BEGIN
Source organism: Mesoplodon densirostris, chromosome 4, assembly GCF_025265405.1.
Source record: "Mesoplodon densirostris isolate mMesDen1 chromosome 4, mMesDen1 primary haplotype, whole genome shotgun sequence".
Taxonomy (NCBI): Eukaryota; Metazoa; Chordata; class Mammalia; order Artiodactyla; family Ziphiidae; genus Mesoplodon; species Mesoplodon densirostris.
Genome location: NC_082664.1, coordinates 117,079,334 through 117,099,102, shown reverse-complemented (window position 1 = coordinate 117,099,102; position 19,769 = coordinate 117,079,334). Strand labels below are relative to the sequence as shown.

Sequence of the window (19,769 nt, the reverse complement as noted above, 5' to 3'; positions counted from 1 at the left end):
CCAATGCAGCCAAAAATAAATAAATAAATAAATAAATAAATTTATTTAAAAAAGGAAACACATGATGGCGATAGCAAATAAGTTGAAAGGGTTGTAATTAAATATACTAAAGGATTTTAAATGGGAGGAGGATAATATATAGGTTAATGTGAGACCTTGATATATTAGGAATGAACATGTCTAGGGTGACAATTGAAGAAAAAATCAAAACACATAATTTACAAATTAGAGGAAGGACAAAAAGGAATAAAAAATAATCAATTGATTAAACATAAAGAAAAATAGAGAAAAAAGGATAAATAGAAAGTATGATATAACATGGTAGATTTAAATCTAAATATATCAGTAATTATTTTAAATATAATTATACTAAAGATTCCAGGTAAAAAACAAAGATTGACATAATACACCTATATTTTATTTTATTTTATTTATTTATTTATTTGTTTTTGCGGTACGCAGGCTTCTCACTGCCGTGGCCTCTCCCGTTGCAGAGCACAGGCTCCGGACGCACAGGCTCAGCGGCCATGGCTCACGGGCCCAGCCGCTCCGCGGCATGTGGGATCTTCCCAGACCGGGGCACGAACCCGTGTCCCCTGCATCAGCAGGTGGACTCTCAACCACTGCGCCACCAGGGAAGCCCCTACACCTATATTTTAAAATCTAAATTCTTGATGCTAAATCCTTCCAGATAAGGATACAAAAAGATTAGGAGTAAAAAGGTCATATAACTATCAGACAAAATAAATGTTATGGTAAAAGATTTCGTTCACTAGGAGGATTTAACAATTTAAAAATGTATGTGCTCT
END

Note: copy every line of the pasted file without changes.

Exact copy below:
Source organism: Mesoplodon densirostris, chromosome 4, assembly GCF_025265405.1.
Source record: "Mesoplodon densirostris isolate mMesDen1 chromosome 4, mMesDen1 primary haplotype, whole genome shotgun sequence".
Taxonomy (NCBI): Eukaryota; Metazoa; Chordata; class Mammalia; order Artiodactyla; family Ziphiidae; genus Mesoplodon; species Mesoplodon densirostris.
Genome location: NC_082664.1, coordinates 117,079,334 through 117,099,102, shown reverse-complemented (window position 1 = coordinate 117,099,102; position 19,769 = coordinate 117,079,334). Strand labels below are relative to the sequence as shown.

Sequence of the window (19,769 nt, the reverse complement as noted above, 5' to 3'; positions counted from 1 at the left end):
CCAATGCAGCCAAAAATAAATAAATAAATAAATAAATAAATTTATTTAAAAAAGGAAACACATGATGGCGATAGCAAATAAGTTGAAAGGGTTGTAATTAAATATACTAAAGGATTTTAAATGGGAGGAGGATAATATATAGGTTAATGTGAGACCTTGATATATTAGGAATGAACATGTCTAGGGTGACAATTGAAGAAAAAATCAAAACACATAATTTACAAATTAGAGGAAGGACAAAAAGGAATAAAAAATAATCAATTGATTAAACATAAAGAAAAATAGAGAAAAAAGGATAAATAGAAAGTATGATATAACATGGTAGATTTAAATCTAAATATATCAGTAATTATTTTAAATATAATTATACTAAAGATTCCAGGTAAAAAACAAAGATTGACATAATACACCTATATTTTATTTTATTTTATTTATTTATTTATTTGTTTTTGCGGTACGCAGGCTTCTCACTGCCGTGGCCTCTCCCGTTGCAGAGCACAGGCTCCGGACGCACAGGCTCAGCGGCCATGGCTCACGGGCCCAGCCGCTCCGCGGCATGTGGGATCTTCCCAGACCGGGGCACGAACCCGTGTCCCCTGCATCAGCAGGTGGACTCTCAACCACTGCGCCACCAGGGAAGCCCCTACACCTATATTTTAAAATCTAAATTCTTGATGCTAAATCCTTCCAGATAAGGATACAAAAAGATTAGGAGTAAAAAGGTCATATAACTATCAGACAAAATAAATGTTATGGTAAAAGATTTCGTTCACTAGGAGGATTTAACAATTTAAAAATGTATGTGCTCT